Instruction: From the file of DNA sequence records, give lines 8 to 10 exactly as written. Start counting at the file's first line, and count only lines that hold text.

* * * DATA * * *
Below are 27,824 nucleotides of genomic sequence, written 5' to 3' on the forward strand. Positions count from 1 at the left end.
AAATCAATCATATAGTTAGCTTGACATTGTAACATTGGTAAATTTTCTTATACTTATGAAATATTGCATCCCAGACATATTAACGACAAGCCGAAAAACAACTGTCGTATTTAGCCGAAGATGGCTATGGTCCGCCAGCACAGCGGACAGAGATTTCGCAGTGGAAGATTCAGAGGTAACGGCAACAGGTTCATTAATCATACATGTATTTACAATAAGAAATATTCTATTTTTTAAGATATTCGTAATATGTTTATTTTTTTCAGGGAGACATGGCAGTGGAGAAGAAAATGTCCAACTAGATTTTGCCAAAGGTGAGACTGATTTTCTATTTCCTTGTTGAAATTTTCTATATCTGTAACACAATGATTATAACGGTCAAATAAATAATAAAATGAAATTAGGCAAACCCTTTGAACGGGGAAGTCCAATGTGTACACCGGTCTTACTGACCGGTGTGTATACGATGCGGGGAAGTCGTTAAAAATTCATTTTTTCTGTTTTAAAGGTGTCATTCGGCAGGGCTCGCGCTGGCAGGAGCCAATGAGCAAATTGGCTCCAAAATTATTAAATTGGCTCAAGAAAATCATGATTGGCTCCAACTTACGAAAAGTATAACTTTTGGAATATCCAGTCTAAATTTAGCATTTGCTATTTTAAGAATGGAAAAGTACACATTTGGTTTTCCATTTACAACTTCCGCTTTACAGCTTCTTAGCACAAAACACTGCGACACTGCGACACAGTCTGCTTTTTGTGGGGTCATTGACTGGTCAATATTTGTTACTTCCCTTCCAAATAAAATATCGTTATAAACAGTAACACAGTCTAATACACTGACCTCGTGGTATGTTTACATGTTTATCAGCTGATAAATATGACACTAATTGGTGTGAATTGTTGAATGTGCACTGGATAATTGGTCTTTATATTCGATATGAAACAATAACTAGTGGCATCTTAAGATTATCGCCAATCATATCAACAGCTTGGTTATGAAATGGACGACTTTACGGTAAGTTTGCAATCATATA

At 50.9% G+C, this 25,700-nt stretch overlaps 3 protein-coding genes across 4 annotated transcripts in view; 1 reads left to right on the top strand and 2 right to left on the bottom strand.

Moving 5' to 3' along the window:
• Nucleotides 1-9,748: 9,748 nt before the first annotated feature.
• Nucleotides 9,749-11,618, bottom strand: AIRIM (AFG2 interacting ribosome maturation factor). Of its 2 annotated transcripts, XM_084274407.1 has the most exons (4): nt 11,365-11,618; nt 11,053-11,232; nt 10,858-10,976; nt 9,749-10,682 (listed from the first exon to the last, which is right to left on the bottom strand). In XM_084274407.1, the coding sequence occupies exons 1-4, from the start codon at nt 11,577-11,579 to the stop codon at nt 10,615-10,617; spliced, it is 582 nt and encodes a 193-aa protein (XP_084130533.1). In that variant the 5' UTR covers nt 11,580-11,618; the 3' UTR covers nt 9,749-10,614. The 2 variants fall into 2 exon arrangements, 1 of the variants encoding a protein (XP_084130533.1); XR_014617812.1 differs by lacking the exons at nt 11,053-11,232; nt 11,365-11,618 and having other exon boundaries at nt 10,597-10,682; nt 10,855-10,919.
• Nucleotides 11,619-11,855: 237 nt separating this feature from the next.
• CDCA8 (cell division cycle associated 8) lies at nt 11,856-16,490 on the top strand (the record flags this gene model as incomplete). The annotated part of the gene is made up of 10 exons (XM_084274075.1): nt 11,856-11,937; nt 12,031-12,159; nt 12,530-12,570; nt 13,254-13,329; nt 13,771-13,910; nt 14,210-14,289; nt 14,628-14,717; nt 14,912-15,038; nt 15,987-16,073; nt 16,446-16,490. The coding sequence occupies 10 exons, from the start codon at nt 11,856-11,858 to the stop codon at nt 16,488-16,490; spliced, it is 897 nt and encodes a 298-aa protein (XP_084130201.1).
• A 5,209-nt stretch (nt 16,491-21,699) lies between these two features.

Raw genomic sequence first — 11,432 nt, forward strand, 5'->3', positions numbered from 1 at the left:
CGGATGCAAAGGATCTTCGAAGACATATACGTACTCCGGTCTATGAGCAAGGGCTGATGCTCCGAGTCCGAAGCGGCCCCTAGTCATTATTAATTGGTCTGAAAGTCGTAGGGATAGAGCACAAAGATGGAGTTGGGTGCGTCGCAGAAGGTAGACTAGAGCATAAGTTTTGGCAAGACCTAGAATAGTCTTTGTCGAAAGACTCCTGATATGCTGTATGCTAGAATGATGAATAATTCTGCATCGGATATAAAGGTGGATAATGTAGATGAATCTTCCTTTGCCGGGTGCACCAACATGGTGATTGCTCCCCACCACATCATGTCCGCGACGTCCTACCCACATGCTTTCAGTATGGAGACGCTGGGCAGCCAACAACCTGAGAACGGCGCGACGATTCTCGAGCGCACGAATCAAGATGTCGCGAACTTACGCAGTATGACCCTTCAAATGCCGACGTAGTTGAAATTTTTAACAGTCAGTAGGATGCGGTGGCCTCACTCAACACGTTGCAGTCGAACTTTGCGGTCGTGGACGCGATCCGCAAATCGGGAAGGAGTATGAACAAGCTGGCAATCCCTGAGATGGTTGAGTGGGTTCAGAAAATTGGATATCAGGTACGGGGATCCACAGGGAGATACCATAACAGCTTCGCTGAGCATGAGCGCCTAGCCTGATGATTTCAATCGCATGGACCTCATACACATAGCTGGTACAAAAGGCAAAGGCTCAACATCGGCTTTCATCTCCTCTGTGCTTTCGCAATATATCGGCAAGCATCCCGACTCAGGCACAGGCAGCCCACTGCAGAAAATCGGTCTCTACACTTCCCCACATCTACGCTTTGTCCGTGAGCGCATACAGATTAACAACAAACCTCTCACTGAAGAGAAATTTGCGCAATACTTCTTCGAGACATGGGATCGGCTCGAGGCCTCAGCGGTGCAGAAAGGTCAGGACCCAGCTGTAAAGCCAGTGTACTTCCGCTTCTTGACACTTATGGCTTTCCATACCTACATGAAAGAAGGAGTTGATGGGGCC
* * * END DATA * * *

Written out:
• CDCA8 (cell division cycle associated 8) lies at nt 11,856-16,490 on the top strand (the record flags this gene model as incomplete). The annotated part of the gene is made up of 10 exons (XM_084274075.1): nt 11,856-11,937; nt 12,031-12,159; nt 12,530-12,570; nt 13,254-13,329; nt 13,771-13,910; nt 14,210-14,289; nt 14,628-14,717; nt 14,912-15,038; nt 15,987-16,073; nt 16,446-16,490. The coding sequence occupies 10 exons, from the start codon at nt 11,856-11,858 to the stop codon at nt 16,488-16,490; spliced, it is 897 nt and encodes a 298-aa protein (XP_084130201.1).
• A 5,209-nt stretch (nt 16,491-21,699) lies between these two features.

Raw genomic sequence first — 11,432 nt, forward strand, 5'->3', positions numbered from 1 at the left: